Parts of this were really good and felt so authentically "camp", even though it is one of those weird lax New England camps without enough rules whereParts of this were really good and felt so authentically "camp", even though it is one of those weird lax New England camps without enough rules where the counselors are too young. (So sad to have to finish your career as a camper at 14. Technically 14 was also my last year as a regular camper, but my next year as a part-time dishwasher and the two after that as a CIT were really still being a camper.) But I got a little weary of the storyline after a while, which dragged out forever, and never really got a feel for what Skylar's redeeming features were. I also never got a very good sense of the camp and its layout and traditions and why anyone loved going there so much. I also wondered why the girls always sounded a little sneery about their counselors, instead of hero-worshipful. Especially I didn't buy that they made fun of 22-year-olds who came back for camp reunion. Unless the camp is really so sad that only 17-year-olds want to be there. But I THINK even at weird New England camps they still have some staff in their early twenties. And 17-year-olds would still look up to them. 50-100 pages less and I would have liked this better, I think... but really I think I would have liked the whole book about their camper years better. This doesn't measure up to the other classic summer camp books, whether about campers or counselors....more
Like most Mary Stolz books I've read, I liked this but thought it was kind of odd. Weirdly off balance, because it seems like it's going to be one kinLike most Mary Stolz books I've read, I liked this but thought it was kind of odd. Weirdly off balance, because it seems like it's going to be one kind of book (city/civil rights/poor people having fun) and suddenly turns into another (summer camp) and never goes back. It was written at an interesting time, just before Martin Luther King Jr. was killed, so the characters a. obviously don't know that's going to happen and b. seem to assume (as kids would) that the current civil rights struggle was going to stretch on in the same way throughout their lifetimes....more
I was thrilled to come across a YA book with 16-year-olds who actually go to camp as campers (which is usually the case in the real world); summer camI was thrilled to come across a YA book with 16-year-olds who actually go to camp as campers (which is usually the case in the real world); summer camp books rarely have kids older than 13 or so, unless they're counselors (and almost no sleepaway camp will take counselors before they're out of high school). I went to camp--regular camp, not music camp or academic camp--until I was seventeen.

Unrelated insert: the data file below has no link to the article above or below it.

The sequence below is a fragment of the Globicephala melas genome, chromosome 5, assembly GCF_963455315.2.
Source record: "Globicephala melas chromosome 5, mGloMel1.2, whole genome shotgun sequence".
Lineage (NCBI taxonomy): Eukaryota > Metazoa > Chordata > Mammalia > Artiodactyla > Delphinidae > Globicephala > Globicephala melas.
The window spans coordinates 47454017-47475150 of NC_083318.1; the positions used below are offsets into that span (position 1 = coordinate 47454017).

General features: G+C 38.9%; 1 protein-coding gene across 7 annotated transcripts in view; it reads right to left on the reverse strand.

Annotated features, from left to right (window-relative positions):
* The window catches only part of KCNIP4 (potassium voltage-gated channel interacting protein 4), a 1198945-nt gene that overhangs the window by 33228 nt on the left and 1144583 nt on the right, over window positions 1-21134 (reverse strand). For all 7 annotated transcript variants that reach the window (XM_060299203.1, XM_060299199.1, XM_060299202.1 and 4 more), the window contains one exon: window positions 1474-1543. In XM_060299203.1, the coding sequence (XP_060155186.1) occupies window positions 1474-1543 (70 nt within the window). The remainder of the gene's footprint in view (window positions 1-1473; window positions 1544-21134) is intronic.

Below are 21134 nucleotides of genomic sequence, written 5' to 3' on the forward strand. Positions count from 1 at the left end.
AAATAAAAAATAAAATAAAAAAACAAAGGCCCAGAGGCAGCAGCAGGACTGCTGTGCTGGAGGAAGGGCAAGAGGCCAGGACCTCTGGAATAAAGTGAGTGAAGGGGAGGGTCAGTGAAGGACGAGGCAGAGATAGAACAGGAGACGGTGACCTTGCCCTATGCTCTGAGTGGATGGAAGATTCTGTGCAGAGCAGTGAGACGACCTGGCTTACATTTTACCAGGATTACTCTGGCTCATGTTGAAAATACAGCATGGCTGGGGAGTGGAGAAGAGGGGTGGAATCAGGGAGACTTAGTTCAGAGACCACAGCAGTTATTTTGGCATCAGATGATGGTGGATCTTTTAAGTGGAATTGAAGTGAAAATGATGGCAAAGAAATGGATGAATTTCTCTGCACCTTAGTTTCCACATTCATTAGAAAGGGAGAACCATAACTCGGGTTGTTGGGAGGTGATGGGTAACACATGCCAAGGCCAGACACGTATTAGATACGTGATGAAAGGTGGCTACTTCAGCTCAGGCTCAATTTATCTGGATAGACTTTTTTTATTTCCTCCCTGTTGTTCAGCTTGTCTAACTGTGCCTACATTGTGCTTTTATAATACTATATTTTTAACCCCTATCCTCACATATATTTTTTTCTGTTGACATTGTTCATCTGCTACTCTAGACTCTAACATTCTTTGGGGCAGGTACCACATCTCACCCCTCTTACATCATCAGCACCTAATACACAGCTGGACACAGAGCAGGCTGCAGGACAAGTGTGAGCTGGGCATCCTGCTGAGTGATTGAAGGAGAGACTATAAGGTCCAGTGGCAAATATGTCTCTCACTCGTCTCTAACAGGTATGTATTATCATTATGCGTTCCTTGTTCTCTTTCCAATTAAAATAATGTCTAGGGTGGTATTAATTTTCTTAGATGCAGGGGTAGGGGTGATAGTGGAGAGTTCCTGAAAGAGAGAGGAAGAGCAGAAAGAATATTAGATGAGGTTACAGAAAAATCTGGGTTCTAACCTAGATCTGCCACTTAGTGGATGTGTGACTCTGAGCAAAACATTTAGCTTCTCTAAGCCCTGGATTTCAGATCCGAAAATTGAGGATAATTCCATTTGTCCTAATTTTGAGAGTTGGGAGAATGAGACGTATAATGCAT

Unfortunately, the girls in this book act like they're 12 or 13 instead of 16, so it's sort of a wash. There's a lot in it about how summer camp is the only place where a 16-year-old girl can still be a girl, but "still being a girl" doesn't mean acting and thinking like you're 12, does it? I was pleased to find there wasn't any alcohol or smoking or serious sneaking out; Roter really did replicate that innocent atmosphere; but so few deep or angsty thoughts are expressed that the girls didn't seem real.
It's clear that Roter really knows and loves summer camp, but she also beats you over the head with it, the sense of belonging and tradition and there-are-no-cliques-here. And there aren't enough flies in this ointment. The girls consistently get along, and even the little kids are never annoying. The counselors step out of the picture whenever it's convenient. (My favorite was when the head counselor catches the girls having a food fight in the kitchen in the middle of the night, scolds them, tells them to clean it up, and then... leaves them there.) I do think it would be terrifically hard to capture the entire summer camp experience in a book, but this read like a fantasy half the time.
But really, the worst thing is that the writing is not very good. I can't imagine how this got past an editor and copy editors. One exclamation point is bad enough; three are inexcusable--and that's repeated throughout the book. And who says "sit Indian style" anymore? In what universe do 16-year-old girls (in 2007) have elaborate romantic fantasies about... David Hasselhoff?
I wish this had gone through the editor a few more times to remove some of the repetitious camp-is-paradise and add in some more conflict and age the girls a bit and remove all extraneous exclamation points. Then it might have been a very sweet book....more
I thought the author handled the crux--the relationship between Chloe and Julian--really well. But there were parts that were anachronistic--I don't tI thought the author handled the crux--the relationship between Chloe and Julian--really well. But there were parts that were anachronistic--I don't think I could be convinced that modern freshman roommates are ever going to care that they have matching bedspreads, or that a 20-year-old would refer to her girlfriend as her "lover". And parts of the coming-out story didn't ring true to me; I thought all the teenagers reacted too strongly, and it seems odd to me that Chloe, folk music junkie, wouldn't really know anyone who was gay (although what do I know? all the teenagers I know go to Girl Scout camp, so they're not a great barometer. But wait, Chloe's been going to theatre/art camp for ten years. Come on, now.)
And maybe it's just because I've never used text messaging, but any time you put conversation into those text message abbreviations, it makes the characters sound less intelligent.
Maybe the biggest problem is that neither Chloe nor Julian is very likable, in my opinion....more